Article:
This principle applies to any kind of product - games are just a small part of the ecosystem. Another good example is Microsoft Word 2007. Example:

Pillar 1 - Get the job done: When you start Microsoft Word you don't have to do anything to set up your document or prepare the article you want to write. Word has already created a new document for you and the only thing you need to do is to start typing.

Get the job done = Start the program and start working instantly.

Pillar 2 - Make it efficient: Word has a gazillion features, but each feature allow you to either do something faster or strengthen you level of achievement. The important thing is that if you decide to invest your time into learning about a feature, you are immediately rewarded with a higher level of efficiency.

If you spend 5 minutes learning about "styles" (as opposed to making headlines by changing the size of the font), you are rewarded in the way that you will be able to define headlines much faster and it opens an additional set of capabilities in the way that you can structure your document (e.g. create "table of contents" automatically etc.).

Make it efficient = improve the level of efficiency and sense of achievement with EVERY feature.

Pillar 3 - Make it personal: You can personalize the program to make Word even faster and more capable of solving your problems. The simple thing is to customize the toolbar and define your own set of styles, but Word allows you to do much more.

Make it Personal = Allow people to rearrange your product to the features they need the most

Learn how to think backwards

The greatest thing about the "Three Pillars of Usability" is that it allows you to think differently about it. Traditional thinking is often that a usable product is one that is simple and with as few features as possible.

It seems to make sense. A simple product must be much easier to use than a complex one - right? But, simple products are, in most cases, not very simple to use. The only reason why they seem to be simple is because they do so little - you never get to the point where you realize that simple products is in most cases both inflexible and somewhat hard to use.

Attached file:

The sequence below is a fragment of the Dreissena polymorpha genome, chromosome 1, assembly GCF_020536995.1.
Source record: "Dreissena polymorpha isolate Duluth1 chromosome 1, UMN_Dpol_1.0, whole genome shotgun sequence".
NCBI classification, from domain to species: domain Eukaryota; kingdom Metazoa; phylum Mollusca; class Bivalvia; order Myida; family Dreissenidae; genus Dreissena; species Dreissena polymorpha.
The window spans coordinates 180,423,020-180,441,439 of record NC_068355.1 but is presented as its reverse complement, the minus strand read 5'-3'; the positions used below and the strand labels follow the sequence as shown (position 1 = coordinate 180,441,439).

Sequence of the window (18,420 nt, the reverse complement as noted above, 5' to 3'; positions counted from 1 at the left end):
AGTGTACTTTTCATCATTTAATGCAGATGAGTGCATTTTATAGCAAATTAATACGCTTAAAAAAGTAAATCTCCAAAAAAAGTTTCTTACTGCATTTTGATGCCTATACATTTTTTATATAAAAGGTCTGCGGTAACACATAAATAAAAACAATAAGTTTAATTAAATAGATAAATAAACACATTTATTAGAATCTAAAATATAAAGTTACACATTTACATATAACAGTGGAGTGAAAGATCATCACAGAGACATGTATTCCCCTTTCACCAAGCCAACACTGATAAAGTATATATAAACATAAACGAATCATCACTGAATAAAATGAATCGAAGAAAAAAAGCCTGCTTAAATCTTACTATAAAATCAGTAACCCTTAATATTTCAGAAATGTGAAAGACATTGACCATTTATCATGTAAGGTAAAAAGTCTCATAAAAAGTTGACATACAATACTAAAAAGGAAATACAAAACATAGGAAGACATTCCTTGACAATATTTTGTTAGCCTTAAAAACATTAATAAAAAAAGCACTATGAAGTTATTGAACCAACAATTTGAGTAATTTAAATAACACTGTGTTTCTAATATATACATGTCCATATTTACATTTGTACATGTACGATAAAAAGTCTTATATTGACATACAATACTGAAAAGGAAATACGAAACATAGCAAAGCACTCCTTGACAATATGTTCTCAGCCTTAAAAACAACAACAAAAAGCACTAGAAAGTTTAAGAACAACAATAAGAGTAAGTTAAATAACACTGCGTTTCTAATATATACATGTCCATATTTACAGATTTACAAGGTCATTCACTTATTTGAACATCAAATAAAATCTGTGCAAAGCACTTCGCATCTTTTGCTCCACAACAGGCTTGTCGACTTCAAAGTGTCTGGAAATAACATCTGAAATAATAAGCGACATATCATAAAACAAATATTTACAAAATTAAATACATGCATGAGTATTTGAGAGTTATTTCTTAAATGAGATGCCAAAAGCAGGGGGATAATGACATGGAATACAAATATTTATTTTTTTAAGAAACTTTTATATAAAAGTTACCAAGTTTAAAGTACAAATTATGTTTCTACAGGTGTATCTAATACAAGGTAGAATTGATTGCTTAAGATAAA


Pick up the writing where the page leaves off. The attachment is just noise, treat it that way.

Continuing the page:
complex products is not very usable either, but it is because - first of all - the product does not "get the job done" without forcing you to adjust a gazillion things before you can start working efficiently.

This is the problem that the "Three Pillars of Usability" solves. It allows you to "get the job done" from the start, and require that each feature must improve the experience in terms of efficiency and sense of achievement.

But you can create as complex a product as you like - if you use the three pillars as your guide. Always remember the requirements. You must remove a feature if it prevents you from "getting the job done" and you must remove a feature if it doesn't provide an instant reward in terms of efficiency and achievement

Once you do this you will be making great products - much greater than mere "simple" ones.

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Thomas Baekdal

Thomas Baekdal

Founder of Baekdal, author, writer, strategic consultant, and new media advocate.